Sermon on the Sunday of the Last Judgment

Archpriest Symeon Lev | 18 February 2012

When the Son of man shall come in His glory, and all the holy angels with Him, then shall He sit upon the throne of glory: And before Him shall be gathered all nations: and He shall separate them one from another, as a shepherd divideth his sheep from the goats: And He shall set the sheep on His right hand, but the goats on the left. Then shall the King say unto them on His right hand, Come, ye blessed of My Father, inherit the kingdom prepared for you from the foundation of the world: For I was an hungred, and ye gave me meat: I was thirsty, and ye gave Me drink: I was a stranger, and ye took Me in: Naked, and ye clothed Me: I was sick, and ye visited Me: I was in prison, and ye came unto Me. Then shall the righteous answer Him, saying, Lord, when saw we Thee an hungred, and fed Thee? or thirsty, and gave Thee drink? When saw we Thee a stranger, and took Thee in? or naked, and clothed Thee? Or when saw we Thee sick, or in prison, and came unto Thee? And the King shall answer and say unto them, Verily I say unto you, Inasmuch as ye have done it unto one of the least of these My brethren, ye have done it unto Me. Then shall He say also unto them on the left hand, Depart from Me, ye cursed, into everlasting fire, prepared for the devil and his angels: For I was an hungred, and ye gave Me no meat: I was thirsty, and ye gave Me no drink: I was a stranger, and ye took Me not in: naked, and ye clothed Me not: sick, and in prison, and ye visited Me not. Then shall they also answer Him, saying, Lord, when saw we Thee an hungred, or athirst, or a stranger, or naked, or sick, or in prison, and did not minister unto Thee? Then shall He answer them, saying, Verily I say unto you, Inasmuch as ye did it not to one of the least of these, ye did it not to Me. And these shall go away into everlasting punishment: but the righteous into life eternal (Matthew 25:31-46).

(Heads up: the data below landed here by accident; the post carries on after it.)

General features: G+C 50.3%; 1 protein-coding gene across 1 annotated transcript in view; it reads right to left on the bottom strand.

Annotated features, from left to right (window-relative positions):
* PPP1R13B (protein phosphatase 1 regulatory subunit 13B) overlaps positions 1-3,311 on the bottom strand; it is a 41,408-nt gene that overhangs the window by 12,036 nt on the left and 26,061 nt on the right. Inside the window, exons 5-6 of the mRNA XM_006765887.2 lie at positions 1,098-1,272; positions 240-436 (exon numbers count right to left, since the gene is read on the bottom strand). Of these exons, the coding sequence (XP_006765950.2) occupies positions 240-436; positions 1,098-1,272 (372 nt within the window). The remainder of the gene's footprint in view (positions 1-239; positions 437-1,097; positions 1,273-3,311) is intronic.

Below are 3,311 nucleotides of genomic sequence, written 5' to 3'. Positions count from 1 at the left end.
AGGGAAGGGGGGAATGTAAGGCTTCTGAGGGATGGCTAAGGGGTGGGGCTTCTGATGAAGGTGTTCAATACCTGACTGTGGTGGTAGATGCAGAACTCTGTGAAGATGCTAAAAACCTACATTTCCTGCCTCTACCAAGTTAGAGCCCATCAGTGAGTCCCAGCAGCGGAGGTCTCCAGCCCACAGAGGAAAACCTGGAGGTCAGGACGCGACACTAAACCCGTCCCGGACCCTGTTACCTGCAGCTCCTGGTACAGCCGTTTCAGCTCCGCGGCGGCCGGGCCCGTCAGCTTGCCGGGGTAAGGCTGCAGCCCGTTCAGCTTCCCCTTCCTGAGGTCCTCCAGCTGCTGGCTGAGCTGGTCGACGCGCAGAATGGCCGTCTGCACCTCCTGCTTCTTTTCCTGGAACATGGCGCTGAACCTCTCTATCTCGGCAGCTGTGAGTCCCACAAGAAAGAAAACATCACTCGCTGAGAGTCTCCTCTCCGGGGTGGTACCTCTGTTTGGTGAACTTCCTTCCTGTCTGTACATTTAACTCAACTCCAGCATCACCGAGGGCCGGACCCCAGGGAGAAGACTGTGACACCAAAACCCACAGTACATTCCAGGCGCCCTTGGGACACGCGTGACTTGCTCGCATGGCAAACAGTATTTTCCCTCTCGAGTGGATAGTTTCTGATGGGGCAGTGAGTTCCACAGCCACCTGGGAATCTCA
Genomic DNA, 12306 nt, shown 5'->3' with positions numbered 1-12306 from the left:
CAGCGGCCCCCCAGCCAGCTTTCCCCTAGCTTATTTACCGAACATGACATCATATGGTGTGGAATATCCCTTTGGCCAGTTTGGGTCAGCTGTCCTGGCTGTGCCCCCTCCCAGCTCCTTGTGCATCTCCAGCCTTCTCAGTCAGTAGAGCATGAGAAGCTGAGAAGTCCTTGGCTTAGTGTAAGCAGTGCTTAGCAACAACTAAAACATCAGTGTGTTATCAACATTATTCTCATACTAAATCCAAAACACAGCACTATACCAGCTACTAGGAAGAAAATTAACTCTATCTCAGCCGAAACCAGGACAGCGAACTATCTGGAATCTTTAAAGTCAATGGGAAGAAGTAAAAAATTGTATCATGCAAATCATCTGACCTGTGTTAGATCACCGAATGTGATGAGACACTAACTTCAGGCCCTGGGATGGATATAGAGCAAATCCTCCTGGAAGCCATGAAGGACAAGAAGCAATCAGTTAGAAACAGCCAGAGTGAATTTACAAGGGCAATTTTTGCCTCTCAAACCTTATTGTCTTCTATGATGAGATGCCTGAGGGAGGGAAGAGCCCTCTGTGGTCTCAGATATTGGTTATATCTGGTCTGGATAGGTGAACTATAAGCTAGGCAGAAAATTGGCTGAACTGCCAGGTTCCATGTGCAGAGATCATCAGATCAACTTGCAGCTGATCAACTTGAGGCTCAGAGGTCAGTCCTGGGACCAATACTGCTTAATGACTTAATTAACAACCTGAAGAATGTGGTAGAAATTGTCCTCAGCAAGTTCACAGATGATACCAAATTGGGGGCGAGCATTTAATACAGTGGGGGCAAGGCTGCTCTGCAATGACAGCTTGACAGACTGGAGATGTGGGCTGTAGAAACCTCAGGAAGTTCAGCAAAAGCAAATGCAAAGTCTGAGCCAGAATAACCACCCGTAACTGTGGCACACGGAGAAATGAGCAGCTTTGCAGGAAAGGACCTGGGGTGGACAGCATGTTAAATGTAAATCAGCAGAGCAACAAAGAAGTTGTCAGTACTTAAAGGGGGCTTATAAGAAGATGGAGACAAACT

We know that Christians should avoid vainglory, conceit, and the tacit expectation of rewards of grace during Lent. However, even the most careful and unceasing self-control does not always lead to the desired results. Protecting oneself from hidden vainglory during Lent is by no means easy. This is where Christian good deeds – when one really takes on human grief – can be of help. After all, when we move away from ourselves by coming into contact with concrete human trouble and misfortune, by sharing in someone’s oppressive grief, our own concerns fade into the background, silent and diminished. One person grieves because of frequent colds, while another dreams of learning to walk without crutches. When we see real grief right in front of us we begin to experience a burning shame not only for our own petty vainglory, but also for our prosperity: just recently we thought it defective and dared complain about our lot.

The Holy Church of Christ insists that we perform good deeds during the time of Great Lent, inasmuch as our acts of mercy not only relieve other people’s plights, making their lives easier and brighter, but they turn the struggler’s attention from himself to others, thereby quietly freeing him from his egotistical self. The wave of love that arises in us when we share in the misfortunes of others fills us with Divine life, animating and inspiring us while driving the passions far away, thereby cleansing us from their harmful and troublesome effects.

Why is the subject of good deeds so tightly interwoven in the Gospel with that of the end of the world and the Second Coming of Christ? After all, it would seem that the call to mercy is not especially inspiring when we are simultaneously being reminded that the earth and all deeds therein shall be consumed.